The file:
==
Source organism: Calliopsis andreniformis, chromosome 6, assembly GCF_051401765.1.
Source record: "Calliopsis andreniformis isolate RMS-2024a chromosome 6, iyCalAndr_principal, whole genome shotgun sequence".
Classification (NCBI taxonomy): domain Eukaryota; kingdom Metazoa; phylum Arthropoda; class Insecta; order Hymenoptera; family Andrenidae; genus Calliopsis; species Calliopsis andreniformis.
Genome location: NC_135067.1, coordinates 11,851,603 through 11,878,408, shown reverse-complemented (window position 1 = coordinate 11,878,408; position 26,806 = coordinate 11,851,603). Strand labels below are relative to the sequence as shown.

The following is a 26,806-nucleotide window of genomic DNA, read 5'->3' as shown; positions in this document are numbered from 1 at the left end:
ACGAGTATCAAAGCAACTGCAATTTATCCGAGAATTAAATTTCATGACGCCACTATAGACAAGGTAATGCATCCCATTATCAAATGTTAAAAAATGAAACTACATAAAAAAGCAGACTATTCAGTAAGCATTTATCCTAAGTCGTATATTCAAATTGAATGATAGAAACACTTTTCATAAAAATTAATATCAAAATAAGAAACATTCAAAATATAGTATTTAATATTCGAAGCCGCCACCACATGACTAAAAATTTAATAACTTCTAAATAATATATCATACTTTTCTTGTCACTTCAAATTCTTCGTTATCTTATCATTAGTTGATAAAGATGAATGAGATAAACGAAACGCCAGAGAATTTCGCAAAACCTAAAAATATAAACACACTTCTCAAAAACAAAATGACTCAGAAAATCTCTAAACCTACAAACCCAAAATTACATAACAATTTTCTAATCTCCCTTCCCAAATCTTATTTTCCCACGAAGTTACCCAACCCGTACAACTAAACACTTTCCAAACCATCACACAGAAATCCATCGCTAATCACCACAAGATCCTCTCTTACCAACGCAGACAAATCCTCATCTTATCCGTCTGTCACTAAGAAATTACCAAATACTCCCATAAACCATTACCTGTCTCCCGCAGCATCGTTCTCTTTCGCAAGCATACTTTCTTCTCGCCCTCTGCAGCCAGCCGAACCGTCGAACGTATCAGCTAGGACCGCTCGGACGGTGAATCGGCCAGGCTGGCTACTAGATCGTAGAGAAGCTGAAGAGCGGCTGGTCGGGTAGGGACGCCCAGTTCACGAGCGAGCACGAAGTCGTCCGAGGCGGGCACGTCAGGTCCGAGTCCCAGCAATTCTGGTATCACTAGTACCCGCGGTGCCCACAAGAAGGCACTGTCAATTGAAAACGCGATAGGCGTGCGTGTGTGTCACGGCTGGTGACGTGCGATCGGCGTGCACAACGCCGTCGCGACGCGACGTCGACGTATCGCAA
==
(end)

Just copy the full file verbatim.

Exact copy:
Source organism: Calliopsis andreniformis, chromosome 6, assembly GCF_051401765.1.
Source record: "Calliopsis andreniformis isolate RMS-2024a chromosome 6, iyCalAndr_principal, whole genome shotgun sequence".
Classification (NCBI taxonomy): domain Eukaryota; kingdom Metazoa; phylum Arthropoda; class Insecta; order Hymenoptera; family Andrenidae; genus Calliopsis; species Calliopsis andreniformis.
Genome location: NC_135067.1, coordinates 11,851,603 through 11,878,408, shown reverse-complemented (window position 1 = coordinate 11,878,408; position 26,806 = coordinate 11,851,603). Strand labels below are relative to the sequence as shown.

The following is a 26,806-nucleotide window of genomic DNA, read 5'->3' as shown; positions in this document are numbered from 1 at the left end:
ACGAGTATCAAAGCAACTGCAATTTATCCGAGAATTAAATTTCATGACGCCACTATAGACAAGGTAATGCATCCCATTATCAAATGTTAAAAAATGAAACTACATAAAAAAGCAGACTATTCAGTAAGCATTTATCCTAAGTCGTATATTCAAATTGAATGATAGAAACACTTTTCATAAAAATTAATATCAAAATAAGAAACATTCAAAATATAGTATTTAATATTCGAAGCCGCCACCACATGACTAAAAATTTAATAACTTCTAAATAATATATCATACTTTTCTTGTCACTTCAAATTCTTCGTTATCTTATCATTAGTTGATAAAGATGAATGAGATAAACGAAACGCCAGAGAATTTCGCAAAACCTAAAAATATAAACACACTTCTCAAAAACAAAATGACTCAGAAAATCTCTAAACCTACAAACCCAAAATTACATAACAATTTTCTAATCTCCCTTCCCAAATCTTATTTTCCCACGAAGTTACCCAACCCGTACAACTAAACACTTTCCAAACCATCACACAGAAATCCATCGCTAATCACCACAAGATCCTCTCTTACCAACGCAGACAAATCCTCATCTTATCCGTCTGTCACTAAGAAATTACCAAATACTCCCATAAACCATTACCTGTCTCCCGCAGCATCGTTCTCTTTCGCAAGCATACTTTCTTCTCGCCCTCTGCAGCCAGCCGAACCGTCGAACGTATCAGCTAGGACCGCTCGGACGGTGAATCGGCCAGGCTGGCTACTAGATCGTAGAGAAGCTGAAGAGCGGCTGGTCGGGTAGGGACGCCCAGTTCACGAGCGAGCACGAAGTCGTCCGAGGCGGGCACGTCAGGTCCGAGTCCCAGCAATTCTGGTATCACTAGTACCCGCGGTGCCCACAAGAAGGCACTGTCAATTGAAAACGCGATAGGCGTGCGTGTGTGTCACGGCTGGTGACGTGCGATCGGCGTGCACAACGCCGTCGCGACGCGACGTCGACGTATCGCAA